Back to Basics: What We Can Learn from the Equifax Breach

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We may still be waiting to hear the definitive version of events which led to the catastrophic Equifax data breach, but one thing is clear: organisations must learn from the firm’s mistakes to improve their own threat protection. The breach of highly sensitive data on 145.5 million Americans – almost half the country – and 400,000 Brits could potentially have been halted by effective layered security including prompt patching and web app firewalls (WAFs). Equifax’s incident response was also poorly managed.

It’s safe to say that, had the incident happened after May 2018, Equifax would be facing astronomical fines under the forthcoming GDPR. Organisations must take note to ensure they don’t find themselves in a similar position next year.

A cautionary tale

The breach at one of the big three credit reporting agencies in the US compromised a trove of PII including names, dates of birth, email addresses, Social Security and driving license numbers, telephone numbers and – in some cases – credit card details. Equifax recently released more information on the incident which seems to suggest a lack of effective patching initially let the bad guys through.

The vulnerability exploited by the hackers was an Apache Struts web server flaw identified and disclosed by US CERT in early March 2017.

“Equifax’s Security organization was aware of this vulnerability at that time, and took efforts to identify and to patch any vulnerable systems in the company’s IT infrastructure,” the firm said in a statement.

However, that doesn’t seem to have done the trick, as Equifax was forced to patch it again at the end of July. At that time, suspicious network traffic alerted it to the presence of online intruders, forcing it to take an affected dispute portal app offline. It added:

“The company’s internal review of the incident continued. Upon discovering a vulnerability in the Apache Struts web application framework as the initial attack vector, Equifax patched the affected web application before bringing it back online.”

Patch, patch, patch

Effective patch management is a fundamental cornerstone of best practice cybersecurity. As long as you have a water-tight strategy that suits your organisation’s risk appetite, automated tools can then do much of the heavy-lifting for what is an increasingly labour-intensive task.

Of course, for such a strategy to work, you have to be running supported systems. An FOI request from the BBC recently discovered that England’s second largest police force is still running Windows XP on 20% of its PCs. Greater Manchester Police admitted having more than 1,500 machines still on the unsupported OS, which was ‘end-of-lifed’ in 2014. That’s a serious concern as patches are no longer being released for newly discovered threats on the platform – providing hackers with an easy target.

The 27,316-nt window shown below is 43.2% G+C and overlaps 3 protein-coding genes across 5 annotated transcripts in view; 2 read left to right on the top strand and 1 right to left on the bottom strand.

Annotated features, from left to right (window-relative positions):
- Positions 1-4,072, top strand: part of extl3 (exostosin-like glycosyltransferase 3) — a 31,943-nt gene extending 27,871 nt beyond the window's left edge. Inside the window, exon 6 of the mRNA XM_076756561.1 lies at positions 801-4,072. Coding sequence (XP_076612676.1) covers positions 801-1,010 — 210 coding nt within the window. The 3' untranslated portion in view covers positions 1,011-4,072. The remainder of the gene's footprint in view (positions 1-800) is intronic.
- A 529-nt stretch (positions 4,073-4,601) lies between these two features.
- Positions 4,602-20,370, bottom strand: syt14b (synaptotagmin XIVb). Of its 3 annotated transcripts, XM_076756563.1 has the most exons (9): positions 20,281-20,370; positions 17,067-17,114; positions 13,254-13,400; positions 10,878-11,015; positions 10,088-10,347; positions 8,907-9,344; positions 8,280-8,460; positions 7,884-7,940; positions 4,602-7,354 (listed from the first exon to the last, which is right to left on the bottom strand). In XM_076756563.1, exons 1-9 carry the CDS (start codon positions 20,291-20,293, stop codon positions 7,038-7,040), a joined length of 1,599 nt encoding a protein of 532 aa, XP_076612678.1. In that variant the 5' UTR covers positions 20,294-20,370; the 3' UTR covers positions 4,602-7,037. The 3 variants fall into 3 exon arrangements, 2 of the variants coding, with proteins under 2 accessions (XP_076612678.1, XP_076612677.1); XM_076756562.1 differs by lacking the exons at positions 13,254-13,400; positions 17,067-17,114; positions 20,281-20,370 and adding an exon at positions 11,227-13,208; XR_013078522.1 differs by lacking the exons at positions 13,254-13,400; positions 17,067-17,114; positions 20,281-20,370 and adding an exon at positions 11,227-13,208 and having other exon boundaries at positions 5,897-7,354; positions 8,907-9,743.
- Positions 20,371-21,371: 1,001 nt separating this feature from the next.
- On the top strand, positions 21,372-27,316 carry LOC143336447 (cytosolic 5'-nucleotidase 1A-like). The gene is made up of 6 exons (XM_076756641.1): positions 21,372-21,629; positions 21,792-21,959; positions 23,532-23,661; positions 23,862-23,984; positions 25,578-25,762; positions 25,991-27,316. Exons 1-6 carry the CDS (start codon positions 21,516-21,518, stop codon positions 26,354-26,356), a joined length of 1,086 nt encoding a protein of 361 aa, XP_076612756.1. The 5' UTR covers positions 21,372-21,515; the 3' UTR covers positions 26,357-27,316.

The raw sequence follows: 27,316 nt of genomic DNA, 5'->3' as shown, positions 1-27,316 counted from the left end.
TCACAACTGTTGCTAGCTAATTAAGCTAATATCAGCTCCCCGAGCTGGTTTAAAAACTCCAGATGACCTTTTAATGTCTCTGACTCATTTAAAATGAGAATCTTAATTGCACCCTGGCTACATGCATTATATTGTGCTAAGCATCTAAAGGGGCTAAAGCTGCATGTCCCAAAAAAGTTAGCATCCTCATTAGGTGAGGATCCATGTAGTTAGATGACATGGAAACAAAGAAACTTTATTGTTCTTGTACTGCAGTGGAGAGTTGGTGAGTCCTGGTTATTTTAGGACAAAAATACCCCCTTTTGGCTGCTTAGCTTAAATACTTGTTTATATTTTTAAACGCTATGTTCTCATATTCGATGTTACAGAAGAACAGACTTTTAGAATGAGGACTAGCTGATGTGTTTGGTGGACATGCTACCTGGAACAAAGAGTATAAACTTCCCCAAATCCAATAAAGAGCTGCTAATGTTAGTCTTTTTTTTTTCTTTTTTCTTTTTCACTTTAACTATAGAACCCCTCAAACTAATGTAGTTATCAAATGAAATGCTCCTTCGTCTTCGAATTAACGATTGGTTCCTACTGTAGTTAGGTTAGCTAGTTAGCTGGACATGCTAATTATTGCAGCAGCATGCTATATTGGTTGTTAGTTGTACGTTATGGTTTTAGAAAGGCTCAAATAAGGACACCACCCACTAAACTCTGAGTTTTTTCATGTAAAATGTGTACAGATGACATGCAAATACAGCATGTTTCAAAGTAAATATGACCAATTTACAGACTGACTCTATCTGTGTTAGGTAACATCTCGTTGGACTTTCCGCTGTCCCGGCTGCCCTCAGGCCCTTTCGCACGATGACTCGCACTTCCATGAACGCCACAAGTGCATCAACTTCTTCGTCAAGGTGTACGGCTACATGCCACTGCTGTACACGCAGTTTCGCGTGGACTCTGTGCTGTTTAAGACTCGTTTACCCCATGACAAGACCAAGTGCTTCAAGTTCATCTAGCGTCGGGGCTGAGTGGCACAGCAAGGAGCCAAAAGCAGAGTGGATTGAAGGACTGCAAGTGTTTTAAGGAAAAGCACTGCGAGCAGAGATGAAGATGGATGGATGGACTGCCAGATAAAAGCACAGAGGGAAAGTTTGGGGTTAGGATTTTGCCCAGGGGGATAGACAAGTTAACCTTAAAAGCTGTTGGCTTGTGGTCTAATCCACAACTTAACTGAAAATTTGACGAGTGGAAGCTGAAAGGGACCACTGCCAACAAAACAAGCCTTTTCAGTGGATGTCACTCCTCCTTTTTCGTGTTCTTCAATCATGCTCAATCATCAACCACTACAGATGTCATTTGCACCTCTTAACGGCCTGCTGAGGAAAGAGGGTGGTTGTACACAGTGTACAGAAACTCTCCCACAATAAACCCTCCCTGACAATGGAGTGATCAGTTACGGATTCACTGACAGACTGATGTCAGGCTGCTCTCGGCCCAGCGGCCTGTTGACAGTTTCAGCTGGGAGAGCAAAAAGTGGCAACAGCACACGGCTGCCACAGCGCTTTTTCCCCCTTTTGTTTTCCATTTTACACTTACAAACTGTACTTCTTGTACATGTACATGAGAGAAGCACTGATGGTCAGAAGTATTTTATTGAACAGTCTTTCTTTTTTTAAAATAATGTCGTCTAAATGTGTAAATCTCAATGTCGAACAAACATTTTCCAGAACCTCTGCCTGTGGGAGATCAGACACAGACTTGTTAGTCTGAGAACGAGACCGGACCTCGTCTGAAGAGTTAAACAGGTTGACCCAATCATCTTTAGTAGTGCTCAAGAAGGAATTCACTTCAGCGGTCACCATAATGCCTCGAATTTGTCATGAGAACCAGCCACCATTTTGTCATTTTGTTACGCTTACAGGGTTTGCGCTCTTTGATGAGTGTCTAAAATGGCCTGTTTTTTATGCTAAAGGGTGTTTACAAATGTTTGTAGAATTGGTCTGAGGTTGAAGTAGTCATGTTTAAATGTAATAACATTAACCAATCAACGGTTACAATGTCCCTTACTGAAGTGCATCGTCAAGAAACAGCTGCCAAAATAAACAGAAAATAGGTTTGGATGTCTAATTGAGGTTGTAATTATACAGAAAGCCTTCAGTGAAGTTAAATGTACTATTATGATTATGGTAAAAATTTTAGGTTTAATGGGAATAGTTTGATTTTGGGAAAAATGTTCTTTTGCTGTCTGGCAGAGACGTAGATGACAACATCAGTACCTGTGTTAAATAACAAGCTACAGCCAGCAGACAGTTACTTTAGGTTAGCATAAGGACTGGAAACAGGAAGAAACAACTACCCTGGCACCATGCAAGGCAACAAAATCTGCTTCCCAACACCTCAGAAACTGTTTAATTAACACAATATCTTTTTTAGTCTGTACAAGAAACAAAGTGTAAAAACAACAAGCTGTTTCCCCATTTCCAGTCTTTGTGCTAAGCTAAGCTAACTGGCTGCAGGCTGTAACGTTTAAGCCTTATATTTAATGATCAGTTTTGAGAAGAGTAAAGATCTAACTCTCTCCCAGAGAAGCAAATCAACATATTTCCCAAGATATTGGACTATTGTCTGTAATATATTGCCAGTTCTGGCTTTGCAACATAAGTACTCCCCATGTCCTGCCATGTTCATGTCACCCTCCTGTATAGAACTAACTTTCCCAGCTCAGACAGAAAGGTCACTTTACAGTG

It’s also true that patching is only effective as part of a layered approach to security. Another key recommendation is to invest in Web Application Firewall technology. This will crucially shield vulnerable systems from all known and unknown threats until they’re ready to be patched – it would most likely have saved Equifax and could save your organisation from a similar scenario. With automated attacks increasingly efficient at exploiting any weaknesses in systems, and IT admins overwhelmed by patch overload, WAFs can provide a valuable safety net.

Incident response fail

We can also learn a lot about incident response from the Equifax case. Many commentators have rightly questioned why, if the firm knew about the incident at the end of July, it took six weeks to disclose to customers. That’s not illegal in the US, but it will be under the GDPR, which mandates 72-hour notifications and maximum fines of 2% of global annual turnover for non-compliance. That could have left Equifax around $63m out-of-pocket based on its 2016 earnings. It may have been on the hook for further fines due to its failure to patch properly in March.

The firm has also been criticized for directing victims to a separate domain – equifaxsecurity2017.com – for more info on the breach. Some researchers found security bugs in the site itself, while others said it looked like a phishing domain; particularly worrying considering it requested visitors to input the last six digits of their Social Security number to check whether they had been affected. The firm further complicated matters by tweeting the wrong link out five times. That link – securityequifax2017.com – had fortunately been reserved by a white hat developer to raise awareness about phishing.

Equifax is unusual in that – given its role as credit agency – it holds the crown jewels of identity data which will be a veritable gold mine for whoever has obtained them. Few organisations will have access to such a broad sweep of PII. But that is no reason not to guard what you have with care, and ensure you have adequate incident response plans in place in case attackers do eventually find a way through. The stakes are simply too high today to ignore best practice security.


Phil Muncaster is a technology writer and editor with over 12 years’ experience working on some of the biggest technology titles around, including Computing, The Register, V3 and MIT Technology Review. He spent over two years in Hong Kong immersed in the Asian tech scene and is now back in London where information security has become a major focus for his work.

Follow Phil on Twitter here and connect with him on LinkedIn here.

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